HVAC systems are complicated and have many parts. If you wondering how do HVAC systems works, click here and read this guide for proper cooling and heating.
Whether you realize it or not, your HVAC system could be accounting for 40% or more of your annual energy bill. An inefficiency in your system could send your bill skyrocketing without giving you the heat or cooling you were expecting. If you’re wondering “how do HVAC systems work”, you won’t be able to even diagnose the issue.
While most solutions for your HVAC system require an expert to help you, if you know what to look for, you can replace broken parts before your bill goes up. There are elements that should be replaced every few seasons and others that should last 10 years with only minimal maintenance. Simple maintenance that you can do during the off-season could help your system stay efficient all year long.
If you want to know the answer to the question “how do HVAC systems work”, get acquainted with these 8 elements to a functioning system.
Your thermostat is your interface with your HVAC system. It’s the part of the system you’ll spend the most time interacting with and is basically the nerve center of the system. Tell your thermostat what temperature you’re looking for and it should respond in kind.
Some thermostats have digital interfaces that allow you to set the temperature for day and night or different times of the year. Others have a dial connected to a thermometer that will turn your system on when the temperature exceeds a certain threshold. The dial systems are a little less exact but work just as well as the digital systems.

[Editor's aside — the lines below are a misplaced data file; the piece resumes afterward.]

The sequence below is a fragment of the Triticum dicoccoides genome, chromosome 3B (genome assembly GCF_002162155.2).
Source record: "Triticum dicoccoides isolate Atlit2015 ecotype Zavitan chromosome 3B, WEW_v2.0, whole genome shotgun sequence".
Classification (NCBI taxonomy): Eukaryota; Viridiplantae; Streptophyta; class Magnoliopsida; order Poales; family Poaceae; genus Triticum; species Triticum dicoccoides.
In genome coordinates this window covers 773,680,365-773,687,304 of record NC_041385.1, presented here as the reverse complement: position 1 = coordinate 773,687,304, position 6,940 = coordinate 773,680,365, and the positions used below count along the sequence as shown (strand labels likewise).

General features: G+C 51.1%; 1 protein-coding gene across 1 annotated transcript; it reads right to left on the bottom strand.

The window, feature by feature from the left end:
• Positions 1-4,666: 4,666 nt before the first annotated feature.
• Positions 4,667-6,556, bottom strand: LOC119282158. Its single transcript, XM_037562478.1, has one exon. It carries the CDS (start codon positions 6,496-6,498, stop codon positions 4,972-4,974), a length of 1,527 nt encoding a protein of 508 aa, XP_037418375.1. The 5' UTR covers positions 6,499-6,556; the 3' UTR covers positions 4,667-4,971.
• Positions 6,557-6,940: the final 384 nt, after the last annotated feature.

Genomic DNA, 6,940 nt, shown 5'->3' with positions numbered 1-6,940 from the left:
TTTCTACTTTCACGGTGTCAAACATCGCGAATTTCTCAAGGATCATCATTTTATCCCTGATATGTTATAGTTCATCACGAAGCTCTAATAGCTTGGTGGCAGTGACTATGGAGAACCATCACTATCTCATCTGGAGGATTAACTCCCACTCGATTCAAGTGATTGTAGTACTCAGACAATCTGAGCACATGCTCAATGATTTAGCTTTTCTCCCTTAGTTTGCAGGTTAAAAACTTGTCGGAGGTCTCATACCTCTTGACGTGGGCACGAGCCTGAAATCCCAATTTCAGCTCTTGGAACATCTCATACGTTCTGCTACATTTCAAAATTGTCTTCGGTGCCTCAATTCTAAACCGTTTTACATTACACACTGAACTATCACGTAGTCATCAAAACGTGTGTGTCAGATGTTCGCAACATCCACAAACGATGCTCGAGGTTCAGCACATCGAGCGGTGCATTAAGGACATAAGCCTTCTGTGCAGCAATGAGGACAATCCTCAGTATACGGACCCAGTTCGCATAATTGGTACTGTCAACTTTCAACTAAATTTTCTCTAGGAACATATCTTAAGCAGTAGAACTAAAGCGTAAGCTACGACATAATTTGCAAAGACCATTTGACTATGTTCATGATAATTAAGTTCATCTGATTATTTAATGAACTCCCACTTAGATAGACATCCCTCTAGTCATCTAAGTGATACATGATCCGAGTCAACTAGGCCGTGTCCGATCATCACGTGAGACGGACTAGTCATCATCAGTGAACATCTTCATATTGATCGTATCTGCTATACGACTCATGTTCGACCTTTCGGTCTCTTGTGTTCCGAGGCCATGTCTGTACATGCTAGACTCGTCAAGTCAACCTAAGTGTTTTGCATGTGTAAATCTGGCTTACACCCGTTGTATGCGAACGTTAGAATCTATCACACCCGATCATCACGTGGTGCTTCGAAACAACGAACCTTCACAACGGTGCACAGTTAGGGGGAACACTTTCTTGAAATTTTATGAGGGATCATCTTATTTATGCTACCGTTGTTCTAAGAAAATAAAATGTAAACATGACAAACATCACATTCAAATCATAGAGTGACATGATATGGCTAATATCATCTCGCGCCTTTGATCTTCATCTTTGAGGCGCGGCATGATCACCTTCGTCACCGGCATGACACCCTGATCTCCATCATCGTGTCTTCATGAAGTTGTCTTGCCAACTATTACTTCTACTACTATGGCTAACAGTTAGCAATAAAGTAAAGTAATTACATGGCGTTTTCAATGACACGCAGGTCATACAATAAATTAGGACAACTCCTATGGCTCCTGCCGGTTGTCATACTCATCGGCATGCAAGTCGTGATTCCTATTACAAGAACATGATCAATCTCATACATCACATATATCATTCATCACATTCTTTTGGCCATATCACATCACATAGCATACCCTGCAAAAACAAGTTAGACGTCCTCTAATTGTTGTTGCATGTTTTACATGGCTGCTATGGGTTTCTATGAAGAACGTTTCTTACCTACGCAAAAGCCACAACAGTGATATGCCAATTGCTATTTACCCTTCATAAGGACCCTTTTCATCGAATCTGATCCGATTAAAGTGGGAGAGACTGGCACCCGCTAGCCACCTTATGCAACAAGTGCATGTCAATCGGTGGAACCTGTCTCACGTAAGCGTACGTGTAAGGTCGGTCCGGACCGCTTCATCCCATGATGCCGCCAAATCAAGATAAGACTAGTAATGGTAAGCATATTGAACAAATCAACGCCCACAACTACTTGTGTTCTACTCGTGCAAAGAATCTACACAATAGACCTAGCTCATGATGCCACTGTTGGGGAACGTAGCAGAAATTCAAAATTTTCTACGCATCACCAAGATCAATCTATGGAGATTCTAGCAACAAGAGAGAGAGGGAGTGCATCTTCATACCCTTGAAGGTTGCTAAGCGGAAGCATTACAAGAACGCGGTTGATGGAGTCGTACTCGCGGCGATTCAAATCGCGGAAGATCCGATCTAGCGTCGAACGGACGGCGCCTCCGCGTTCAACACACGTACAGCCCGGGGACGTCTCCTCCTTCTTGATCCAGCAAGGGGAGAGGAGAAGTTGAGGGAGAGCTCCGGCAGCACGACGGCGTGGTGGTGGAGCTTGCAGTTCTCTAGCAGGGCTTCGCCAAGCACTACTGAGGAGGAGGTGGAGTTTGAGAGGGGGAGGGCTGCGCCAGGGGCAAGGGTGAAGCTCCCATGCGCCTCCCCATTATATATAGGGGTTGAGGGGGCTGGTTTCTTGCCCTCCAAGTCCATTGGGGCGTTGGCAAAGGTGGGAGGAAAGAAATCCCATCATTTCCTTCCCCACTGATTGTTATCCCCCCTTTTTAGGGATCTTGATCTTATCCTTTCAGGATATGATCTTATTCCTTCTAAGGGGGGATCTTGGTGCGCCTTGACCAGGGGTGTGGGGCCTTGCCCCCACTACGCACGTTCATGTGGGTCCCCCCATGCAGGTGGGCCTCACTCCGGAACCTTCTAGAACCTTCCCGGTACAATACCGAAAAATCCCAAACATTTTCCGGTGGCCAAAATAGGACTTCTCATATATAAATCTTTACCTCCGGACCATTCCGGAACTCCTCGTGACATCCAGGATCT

When the thermostat tells the system to engage, a heat exchanger is triggered during winter months. During summer months, the coil-condensing unit of your evaporator will start circulating cold air around the building.
If your thermostat isn’t working, you won’t feel the temperature that you’re seeking when you set it. When the calibration is off, the system will work too hard or not hard enough. Your thermostat is your entryway into discovering “how do HVAC systems work”.
Your furnace is one of the largest components of your HVAC system. You’ll need to set aside substantial space either in a closet or a basement for it to sit. Some furnaces fit inside of an attic.
Your furnace is tasked with heating air that then gets distributed throughout your home via the system.
One common system will burn natural gas, coal, or propane to create the air. A filtration system will keep you from breathing in the toxic portion of the air. This is called a combustion system.
There are other types of systems available like an electric resistance system, a heat pump based system, or a system that’s structured around on-site solar energy.
3. Heat Exchanger
The heat exchanger is a component that’s found inside the housing of your furnace’s main body. When your thermostat tells the exchanger to switch on, the furnace will produce heat and start blowing or forcing warm air through your system.